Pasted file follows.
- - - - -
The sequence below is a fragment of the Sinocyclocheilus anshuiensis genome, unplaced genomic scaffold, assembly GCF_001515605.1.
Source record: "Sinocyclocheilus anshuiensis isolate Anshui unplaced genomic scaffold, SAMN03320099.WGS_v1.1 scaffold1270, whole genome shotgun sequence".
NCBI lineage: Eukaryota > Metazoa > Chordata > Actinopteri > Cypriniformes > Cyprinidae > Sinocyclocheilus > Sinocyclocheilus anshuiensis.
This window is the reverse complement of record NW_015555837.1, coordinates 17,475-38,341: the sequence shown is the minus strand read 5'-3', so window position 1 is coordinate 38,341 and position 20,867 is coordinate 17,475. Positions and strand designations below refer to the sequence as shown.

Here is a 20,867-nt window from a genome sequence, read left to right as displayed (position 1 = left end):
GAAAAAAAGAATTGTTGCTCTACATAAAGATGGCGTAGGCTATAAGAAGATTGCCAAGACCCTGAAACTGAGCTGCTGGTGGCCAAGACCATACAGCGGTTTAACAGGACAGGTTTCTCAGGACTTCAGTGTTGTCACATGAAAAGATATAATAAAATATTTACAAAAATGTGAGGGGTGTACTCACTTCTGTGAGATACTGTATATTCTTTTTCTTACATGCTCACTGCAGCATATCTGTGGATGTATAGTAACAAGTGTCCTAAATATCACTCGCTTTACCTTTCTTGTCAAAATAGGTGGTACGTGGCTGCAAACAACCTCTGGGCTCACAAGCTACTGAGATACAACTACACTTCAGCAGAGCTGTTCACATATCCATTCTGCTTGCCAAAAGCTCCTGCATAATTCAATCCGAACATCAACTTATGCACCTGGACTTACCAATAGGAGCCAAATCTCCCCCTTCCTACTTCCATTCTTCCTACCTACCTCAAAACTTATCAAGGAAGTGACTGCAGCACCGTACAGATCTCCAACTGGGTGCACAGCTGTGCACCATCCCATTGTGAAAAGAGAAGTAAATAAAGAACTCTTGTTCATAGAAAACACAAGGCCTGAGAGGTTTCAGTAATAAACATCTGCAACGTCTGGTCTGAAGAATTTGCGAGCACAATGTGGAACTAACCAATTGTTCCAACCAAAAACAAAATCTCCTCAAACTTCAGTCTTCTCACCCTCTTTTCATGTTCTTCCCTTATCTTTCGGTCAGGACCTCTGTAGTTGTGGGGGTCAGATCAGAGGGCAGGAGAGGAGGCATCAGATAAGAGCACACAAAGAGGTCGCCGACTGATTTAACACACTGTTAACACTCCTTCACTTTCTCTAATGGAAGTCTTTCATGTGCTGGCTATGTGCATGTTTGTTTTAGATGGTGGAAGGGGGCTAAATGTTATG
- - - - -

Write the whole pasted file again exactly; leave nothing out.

The sequence below is a fragment of the Sinocyclocheilus anshuiensis genome, unplaced genomic scaffold, assembly GCF_001515605.1.
Source record: "Sinocyclocheilus anshuiensis isolate Anshui unplaced genomic scaffold, SAMN03320099.WGS_v1.1 scaffold1270, whole genome shotgun sequence".
NCBI lineage: Eukaryota > Metazoa > Chordata > Actinopteri > Cypriniformes > Cyprinidae > Sinocyclocheilus > Sinocyclocheilus anshuiensis.
This window is the reverse complement of record NW_015555837.1, coordinates 17,475-38,341: the sequence shown is the minus strand read 5'-3', so window position 1 is coordinate 38,341 and position 20,867 is coordinate 17,475. Positions and strand designations below refer to the sequence as shown.

Here is a 20,867-nt window from a genome sequence, read left to right as displayed (position 1 = left end):
GAAAAAAAGAATTGTTGCTCTACATAAAGATGGCGTAGGCTATAAGAAGATTGCCAAGACCCTGAAACTGAGCTGCTGGTGGCCAAGACCATACAGCGGTTTAACAGGACAGGTTTCTCAGGACTTCAGTGTTGTCACATGAAAAGATATAATAAAATATTTACAAAAATGTGAGGGGTGTACTCACTTCTGTGAGATACTGTATATTCTTTTTCTTACATGCTCACTGCAGCATATCTGTGGATGTATAGTAACAAGTGTCCTAAATATCACTCGCTTTACCTTTCTTGTCAAAATAGGTGGTACGTGGCTGCAAACAACCTCTGGGCTCACAAGCTACTGAGATACAACTACACTTCAGCAGAGCTGTTCACATATCCATTCTGCTTGCCAAAAGCTCCTGCATAATTCAATCCGAACATCAACTTATGCACCTGGACTTACCAATAGGAGCCAAATCTCCCCCTTCCTACTTCCATTCTTCCTACCTACCTCAAAACTTATCAAGGAAGTGACTGCAGCACCGTACAGATCTCCAACTGGGTGCACAGCTGTGCACCATCCCATTGTGAAAAGAGAAGTAAATAAAGAACTCTTGTTCATAGAAAACACAAGGCCTGAGAGGTTTCAGTAATAAACATCTGCAACGTCTGGTCTGAAGAATTTGCGAGCACAATGTGGAACTAACCAATTGTTCCAACCAAAAACAAAATCTCCTCAAACTTCAGTCTTCTCACCCTCTTTTCATGTTCTTCCCTTATCTTTCGGTCAGGACCTCTGTAGTTGTGGGGGTCAGATCAGAGGGCAGGAGAGGAGGCATCAGATAAGAGCACACAAAGAGGTCGCCGACTGATTTAACACACTGTTAACACTCCTTCACTTTCTCTAATGGAAGTCTTTCATGTGCTGGCTATGTGCATGTTTGTTTTAGATGGTGGAAGGGGGCTAAATGTTATG